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        Faculty, Marketing

        Marketing's Seat at the Product Development Table

        July 20, 2022 By Michael Ares

        All News

        New Textbook from Harbert Professor Brings First-hand Product Marketing Experience and Insights to Undergraduate Students

        The publication of a college textbook rarely makes more than a ripple in the higher education pond, even among fellow academics. But that’s not likely to be the case when it comes to Harbert professor David Hanning’s new undergraduate textbook “Marketing and New Product Development – Concept-to-Commercialization,” according to Chris Hopkins, Mclain Family Professor of Marketing and Chair of the Department of Marketing at Harbert.

        Harbert recently spoke with Hopkins and Hanning to learn why the new textbook – which is slated to be published as an e-book in early August by Kendall Hunt Publishing – fills a need long overlooked by currently available alternatives.


        What is it about David’s new textbook that makes it so noteworthy compared to what must be numerous texts on the subject?


        One thing is that David captures the evolving role of product marketing in the new product development process of today from both commercial and academic perspectives. The combination of his extensive product marketing leadership in the business world and his ten years of teaching undergraduates what he learned there makes this curriculum unique among current texts, most of which are designed for graduate student coursework.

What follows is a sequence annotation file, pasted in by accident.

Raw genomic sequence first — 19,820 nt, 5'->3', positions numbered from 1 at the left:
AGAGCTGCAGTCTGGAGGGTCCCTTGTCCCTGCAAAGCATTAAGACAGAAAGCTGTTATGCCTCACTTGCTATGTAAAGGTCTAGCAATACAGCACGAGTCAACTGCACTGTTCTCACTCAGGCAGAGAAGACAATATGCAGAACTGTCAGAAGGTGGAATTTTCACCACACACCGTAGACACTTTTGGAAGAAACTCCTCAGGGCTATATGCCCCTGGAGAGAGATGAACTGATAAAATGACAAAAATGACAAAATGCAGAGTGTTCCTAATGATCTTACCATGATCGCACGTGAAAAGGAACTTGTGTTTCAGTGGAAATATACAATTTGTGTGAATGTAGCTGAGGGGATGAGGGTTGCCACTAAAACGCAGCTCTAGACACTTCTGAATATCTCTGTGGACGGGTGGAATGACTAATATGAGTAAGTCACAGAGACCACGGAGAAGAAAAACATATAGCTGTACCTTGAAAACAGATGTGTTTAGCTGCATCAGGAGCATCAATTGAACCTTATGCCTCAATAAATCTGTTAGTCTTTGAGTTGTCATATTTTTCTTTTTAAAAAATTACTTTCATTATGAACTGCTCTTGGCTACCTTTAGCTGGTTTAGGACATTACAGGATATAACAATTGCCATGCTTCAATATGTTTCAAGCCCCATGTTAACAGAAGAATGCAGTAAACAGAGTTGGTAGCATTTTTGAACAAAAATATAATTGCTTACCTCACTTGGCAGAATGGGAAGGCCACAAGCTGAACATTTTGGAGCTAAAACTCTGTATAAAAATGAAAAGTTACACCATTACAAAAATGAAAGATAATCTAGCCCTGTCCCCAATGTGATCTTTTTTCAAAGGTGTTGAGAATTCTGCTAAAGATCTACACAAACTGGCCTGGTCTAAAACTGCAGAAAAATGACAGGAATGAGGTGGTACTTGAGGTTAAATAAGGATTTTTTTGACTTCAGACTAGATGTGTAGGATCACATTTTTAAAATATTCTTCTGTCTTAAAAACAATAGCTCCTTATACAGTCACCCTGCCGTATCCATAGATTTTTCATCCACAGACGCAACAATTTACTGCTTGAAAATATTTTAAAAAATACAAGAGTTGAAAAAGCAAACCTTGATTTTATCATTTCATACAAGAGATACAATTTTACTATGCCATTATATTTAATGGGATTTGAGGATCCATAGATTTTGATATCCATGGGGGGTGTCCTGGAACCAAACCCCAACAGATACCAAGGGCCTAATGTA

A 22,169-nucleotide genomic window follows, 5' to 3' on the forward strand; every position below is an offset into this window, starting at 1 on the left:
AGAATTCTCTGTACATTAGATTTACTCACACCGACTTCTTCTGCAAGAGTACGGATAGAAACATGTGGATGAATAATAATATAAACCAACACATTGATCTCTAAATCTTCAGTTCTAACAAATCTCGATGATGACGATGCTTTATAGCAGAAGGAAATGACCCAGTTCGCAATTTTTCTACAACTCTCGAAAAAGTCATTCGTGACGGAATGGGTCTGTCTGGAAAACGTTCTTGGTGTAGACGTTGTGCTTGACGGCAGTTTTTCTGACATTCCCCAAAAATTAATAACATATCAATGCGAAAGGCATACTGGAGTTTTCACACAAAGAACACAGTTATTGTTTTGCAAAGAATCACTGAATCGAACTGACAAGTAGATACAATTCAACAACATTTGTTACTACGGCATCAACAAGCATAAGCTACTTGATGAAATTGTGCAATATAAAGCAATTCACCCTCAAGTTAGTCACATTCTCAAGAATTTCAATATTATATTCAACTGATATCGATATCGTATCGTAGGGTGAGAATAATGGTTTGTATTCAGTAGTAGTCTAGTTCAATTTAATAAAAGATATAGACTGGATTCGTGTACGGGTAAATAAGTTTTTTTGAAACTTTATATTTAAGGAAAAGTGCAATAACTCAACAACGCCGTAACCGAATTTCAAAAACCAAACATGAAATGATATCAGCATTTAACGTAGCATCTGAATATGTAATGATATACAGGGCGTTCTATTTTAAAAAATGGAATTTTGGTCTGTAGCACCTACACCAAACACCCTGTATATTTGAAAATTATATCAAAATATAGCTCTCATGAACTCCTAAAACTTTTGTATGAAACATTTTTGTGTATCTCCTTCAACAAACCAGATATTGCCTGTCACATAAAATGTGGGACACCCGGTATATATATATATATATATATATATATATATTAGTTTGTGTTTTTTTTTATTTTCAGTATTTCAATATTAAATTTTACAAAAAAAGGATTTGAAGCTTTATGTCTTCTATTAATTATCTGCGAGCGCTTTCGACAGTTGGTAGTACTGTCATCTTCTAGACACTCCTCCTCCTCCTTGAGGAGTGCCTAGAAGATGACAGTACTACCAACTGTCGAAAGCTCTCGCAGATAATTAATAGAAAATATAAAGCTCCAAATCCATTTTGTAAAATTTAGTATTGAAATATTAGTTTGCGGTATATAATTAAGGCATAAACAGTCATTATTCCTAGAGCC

Another measure of the value created here can be found in the impact this curriculum has on students taking his class over the years. A key component of his class is an in-depth student project with high expectations for their performance – very challenging. But he is somehow able to motivate them to meet and often exceed those expectations. I've sat in on several of his students’ presentations over the years and every time I’m shocked by just how much they're able to do. I'm always wondering – ‘how does he get them to be this good?’

        Harbert: Let’s find out. David, can you first give us a sense of what your experience was in expanding the role of product marketing in the new product development process before you joined Harbert’s faculty? That role was virtually non-existent when you first entered the workforce, right?